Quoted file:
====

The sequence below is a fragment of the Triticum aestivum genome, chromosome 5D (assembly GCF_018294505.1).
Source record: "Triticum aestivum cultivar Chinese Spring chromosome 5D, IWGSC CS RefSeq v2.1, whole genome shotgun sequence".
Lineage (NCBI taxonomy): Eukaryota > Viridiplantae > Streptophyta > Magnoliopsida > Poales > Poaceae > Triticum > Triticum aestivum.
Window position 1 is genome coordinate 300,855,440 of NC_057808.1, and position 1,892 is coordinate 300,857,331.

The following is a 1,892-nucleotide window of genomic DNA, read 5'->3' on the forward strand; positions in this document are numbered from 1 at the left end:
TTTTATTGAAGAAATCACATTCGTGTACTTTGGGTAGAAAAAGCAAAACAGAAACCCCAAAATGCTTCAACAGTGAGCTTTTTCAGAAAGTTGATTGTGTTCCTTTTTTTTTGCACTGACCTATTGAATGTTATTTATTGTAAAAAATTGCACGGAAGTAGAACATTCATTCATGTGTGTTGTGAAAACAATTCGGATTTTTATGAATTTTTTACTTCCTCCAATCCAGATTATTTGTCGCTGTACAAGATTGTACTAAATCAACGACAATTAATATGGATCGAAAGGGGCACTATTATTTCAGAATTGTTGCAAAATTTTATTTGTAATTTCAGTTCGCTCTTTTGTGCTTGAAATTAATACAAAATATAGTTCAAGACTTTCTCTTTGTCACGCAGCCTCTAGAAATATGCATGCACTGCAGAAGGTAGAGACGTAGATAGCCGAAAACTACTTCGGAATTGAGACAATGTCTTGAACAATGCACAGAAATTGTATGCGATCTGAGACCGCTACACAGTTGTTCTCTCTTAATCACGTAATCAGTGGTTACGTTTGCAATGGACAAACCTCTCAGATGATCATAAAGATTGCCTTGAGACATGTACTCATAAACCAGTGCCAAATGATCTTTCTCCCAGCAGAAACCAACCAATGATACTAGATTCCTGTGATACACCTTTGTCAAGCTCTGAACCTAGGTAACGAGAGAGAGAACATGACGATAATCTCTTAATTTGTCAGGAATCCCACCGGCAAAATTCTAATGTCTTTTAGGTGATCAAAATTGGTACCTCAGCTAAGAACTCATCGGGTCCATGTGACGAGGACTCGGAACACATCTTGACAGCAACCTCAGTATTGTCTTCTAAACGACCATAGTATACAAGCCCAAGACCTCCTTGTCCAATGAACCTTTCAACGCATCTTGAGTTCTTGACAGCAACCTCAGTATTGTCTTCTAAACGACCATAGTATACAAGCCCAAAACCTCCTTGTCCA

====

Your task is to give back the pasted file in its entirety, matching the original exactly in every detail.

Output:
The sequence below is a fragment of the Triticum aestivum genome, chromosome 5D (assembly GCF_018294505.1).
Source record: "Triticum aestivum cultivar Chinese Spring chromosome 5D, IWGSC CS RefSeq v2.1, whole genome shotgun sequence".
Lineage (NCBI taxonomy): Eukaryota > Viridiplantae > Streptophyta > Magnoliopsida > Poales > Poaceae > Triticum > Triticum aestivum.
Window position 1 is genome coordinate 300,855,440 of NC_057808.1, and position 1,892 is coordinate 300,857,331.

The following is a 1,892-nucleotide window of genomic DNA, read 5'->3' on the forward strand; positions in this document are numbered from 1 at the left end:
TTTTATTGAAGAAATCACATTCGTGTACTTTGGGTAGAAAAAGCAAAACAGAAACCCCAAAATGCTTCAACAGTGAGCTTTTTCAGAAAGTTGATTGTGTTCCTTTTTTTTTGCACTGACCTATTGAATGTTATTTATTGTAAAAAATTGCACGGAAGTAGAACATTCATTCATGTGTGTTGTGAAAACAATTCGGATTTTTATGAATTTTTTACTTCCTCCAATCCAGATTATTTGTCGCTGTACAAGATTGTACTAAATCAACGACAATTAATATGGATCGAAAGGGGCACTATTATTTCAGAATTGTTGCAAAATTTTATTTGTAATTTCAGTTCGCTCTTTTGTGCTTGAAATTAATACAAAATATAGTTCAAGACTTTCTCTTTGTCACGCAGCCTCTAGAAATATGCATGCACTGCAGAAGGTAGAGACGTAGATAGCCGAAAACTACTTCGGAATTGAGACAATGTCTTGAACAATGCACAGAAATTGTATGCGATCTGAGACCGCTACACAGTTGTTCTCTCTTAATCACGTAATCAGTGGTTACGTTTGCAATGGACAAACCTCTCAGATGATCATAAAGATTGCCTTGAGACATGTACTCATAAACCAGTGCCAAATGATCTTTCTCCCAGCAGAAACCAACCAATGATACTAGATTCCTGTGATACACCTTTGTCAAGCTCTGAACCTAGGTAACGAGAGAGAGAACATGACGATAATCTCTTAATTTGTCAGGAATCCCACCGGCAAAATTCTAATGTCTTTTAGGTGATCAAAATTGGTACCTCAGCTAAGAACTCATCGGGTCCATGTGACGAGGACTCGGAACACATCTTGACAGCAACCTCAGTATTGTCTTCTAAACGACCATAGTATACAAGCCCAAGACCTCCTTGTCCAATGAACCTTTCAACGCATCTTGAGTTCTTGACAGCAACCTCAGTATTGTCTTCTAAACGACCATAGTATACAAGCCCAAAACCTCCTTGTCCA